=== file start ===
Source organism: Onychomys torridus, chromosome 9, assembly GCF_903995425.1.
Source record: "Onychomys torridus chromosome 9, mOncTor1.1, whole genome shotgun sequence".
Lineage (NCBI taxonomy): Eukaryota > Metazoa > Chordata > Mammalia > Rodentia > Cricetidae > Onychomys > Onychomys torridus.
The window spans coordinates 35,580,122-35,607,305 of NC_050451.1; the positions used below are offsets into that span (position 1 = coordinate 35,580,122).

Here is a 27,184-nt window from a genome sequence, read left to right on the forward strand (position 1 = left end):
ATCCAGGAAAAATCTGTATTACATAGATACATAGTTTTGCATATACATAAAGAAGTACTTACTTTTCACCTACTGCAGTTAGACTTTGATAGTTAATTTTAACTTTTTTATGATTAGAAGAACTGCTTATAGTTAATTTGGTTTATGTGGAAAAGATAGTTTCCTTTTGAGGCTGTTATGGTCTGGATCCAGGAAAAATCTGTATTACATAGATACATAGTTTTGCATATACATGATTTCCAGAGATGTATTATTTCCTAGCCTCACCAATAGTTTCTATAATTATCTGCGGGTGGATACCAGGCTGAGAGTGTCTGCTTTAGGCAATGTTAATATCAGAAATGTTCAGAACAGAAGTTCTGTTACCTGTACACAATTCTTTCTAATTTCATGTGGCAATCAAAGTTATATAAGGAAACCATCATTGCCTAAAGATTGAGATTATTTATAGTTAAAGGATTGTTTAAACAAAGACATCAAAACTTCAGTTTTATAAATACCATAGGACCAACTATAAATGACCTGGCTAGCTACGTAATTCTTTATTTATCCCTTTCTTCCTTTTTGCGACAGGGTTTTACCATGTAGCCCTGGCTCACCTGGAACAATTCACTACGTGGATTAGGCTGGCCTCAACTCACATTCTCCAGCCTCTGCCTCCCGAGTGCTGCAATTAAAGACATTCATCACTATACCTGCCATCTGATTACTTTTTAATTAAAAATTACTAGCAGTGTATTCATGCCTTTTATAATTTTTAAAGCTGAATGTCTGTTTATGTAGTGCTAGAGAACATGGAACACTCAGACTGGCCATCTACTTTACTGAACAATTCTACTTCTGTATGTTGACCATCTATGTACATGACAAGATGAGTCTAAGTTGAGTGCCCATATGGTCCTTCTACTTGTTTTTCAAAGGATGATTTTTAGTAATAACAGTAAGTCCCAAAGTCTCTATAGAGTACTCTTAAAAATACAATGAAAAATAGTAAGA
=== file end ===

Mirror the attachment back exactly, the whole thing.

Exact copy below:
Source organism: Onychomys torridus, chromosome 9, assembly GCF_903995425.1.
Source record: "Onychomys torridus chromosome 9, mOncTor1.1, whole genome shotgun sequence".
Lineage (NCBI taxonomy): Eukaryota > Metazoa > Chordata > Mammalia > Rodentia > Cricetidae > Onychomys > Onychomys torridus.
The window spans coordinates 35,580,122-35,607,305 of NC_050451.1; the positions used below are offsets into that span (position 1 = coordinate 35,580,122).

Here is a 27,184-nt window from a genome sequence, read left to right on the forward strand (position 1 = left end):
ATCCAGGAAAAATCTGTATTACATAGATACATAGTTTTGCATATACATAAAGAAGTACTTACTTTTCACCTACTGCAGTTAGACTTTGATAGTTAATTTTAACTTTTTTATGATTAGAAGAACTGCTTATAGTTAATTTGGTTTATGTGGAAAAGATAGTTTCCTTTTGAGGCTGTTATGGTCTGGATCCAGGAAAAATCTGTATTACATAGATACATAGTTTTGCATATACATGATTTCCAGAGATGTATTATTTCCTAGCCTCACCAATAGTTTCTATAATTATCTGCGGGTGGATACCAGGCTGAGAGTGTCTGCTTTAGGCAATGTTAATATCAGAAATGTTCAGAACAGAAGTTCTGTTACCTGTACACAATTCTTTCTAATTTCATGTGGCAATCAAAGTTATATAAGGAAACCATCATTGCCTAAAGATTGAGATTATTTATAGTTAAAGGATTGTTTAAACAAAGACATCAAAACTTCAGTTTTATAAATACCATAGGACCAACTATAAATGACCTGGCTAGCTACGTAATTCTTTATTTATCCCTTTCTTCCTTTTTGCGACAGGGTTTTACCATGTAGCCCTGGCTCACCTGGAACAATTCACTACGTGGATTAGGCTGGCCTCAACTCACATTCTCCAGCCTCTGCCTCCCGAGTGCTGCAATTAAAGACATTCATCACTATACCTGCCATCTGATTACTTTTTAATTAAAAATTACTAGCAGTGTATTCATGCCTTTTATAATTTTTAAAGCTGAATGTCTGTTTATGTAGTGCTAGAGAACATGGAACACTCAGACTGGCCATCTACTTTACTGAACAATTCTACTTCTGTATGTTGACCATCTATGTACATGACAAGATGAGTCTAAGTTGAGTGCCCATATGGTCCTTCTACTTGTTTTTCAAAGGATGATTTTTAGTAATAACAGTAAGTCCCAAAGTCTCTATAGAGTACTCTTAAAAATACAATGAAAAATAGTAAGA